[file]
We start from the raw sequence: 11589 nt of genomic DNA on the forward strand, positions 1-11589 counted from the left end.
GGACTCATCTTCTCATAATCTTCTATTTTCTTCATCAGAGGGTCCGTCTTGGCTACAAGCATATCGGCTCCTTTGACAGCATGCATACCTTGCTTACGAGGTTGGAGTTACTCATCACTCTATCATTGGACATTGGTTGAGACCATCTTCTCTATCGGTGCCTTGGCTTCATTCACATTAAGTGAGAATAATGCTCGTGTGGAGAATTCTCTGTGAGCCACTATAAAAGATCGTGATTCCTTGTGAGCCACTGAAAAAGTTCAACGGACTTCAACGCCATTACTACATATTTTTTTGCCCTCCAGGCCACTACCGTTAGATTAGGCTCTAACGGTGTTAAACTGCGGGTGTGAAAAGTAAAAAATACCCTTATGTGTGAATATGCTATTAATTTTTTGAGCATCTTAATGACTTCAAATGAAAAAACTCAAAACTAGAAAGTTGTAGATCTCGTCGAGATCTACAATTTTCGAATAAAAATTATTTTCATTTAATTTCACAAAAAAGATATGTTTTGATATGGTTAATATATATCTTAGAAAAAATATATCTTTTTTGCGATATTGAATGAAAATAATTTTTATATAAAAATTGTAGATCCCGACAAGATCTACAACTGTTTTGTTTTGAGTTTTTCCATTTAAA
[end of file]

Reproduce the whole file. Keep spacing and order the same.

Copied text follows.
We start from the raw sequence: 11589 nt of genomic DNA on the forward strand, positions 1-11589 counted from the left end.
GGACTCATCTTCTCATAATCTTCTATTTTCTTCATCAGAGGGTCCGTCTTGGCTACAAGCATATCGGCTCCTTTGACAGCATGCATACCTTGCTTACGAGGTTGGAGTTACTCATCACTCTATCATTGGACATTGGTTGAGACCATCTTCTCTATCGGTGCCTTGGCTTCATTCACATTAAGTGAGAATAATGCTCGTGTGGAGAATTCTCTGTGAGCCACTATAAAAGATCGTGATTCCTTGTGAGCCACTGAAAAAGTTCAACGGACTTCAACGCCATTACTACATATTTTTTTGCCCTCCAGGCCACTACCGTTAGATTAGGCTCTAACGGTGTTAAACTGCGGGTGTGAAAAGTAAAAAATACCCTTATGTGTGAATATGCTATTAATTTTTTGAGCATCTTAATGACTTCAAATGAAAAAACTCAAAACTAGAAAGTTGTAGATCTCGTCGAGATCTACAATTTTCGAATAAAAATTATTTTCATTTAATTTCACAAAAAAGATATGTTTTGATATGGTTAATATATATCTTAGAAAAAATATATCTTTTTTGCGATATTGAATGAAAATAATTTTTATATAAAAATTGTAGATCCCGACAAGATCTACAACTGTTTTGTTTTGAGTTTTTCCATTTAAA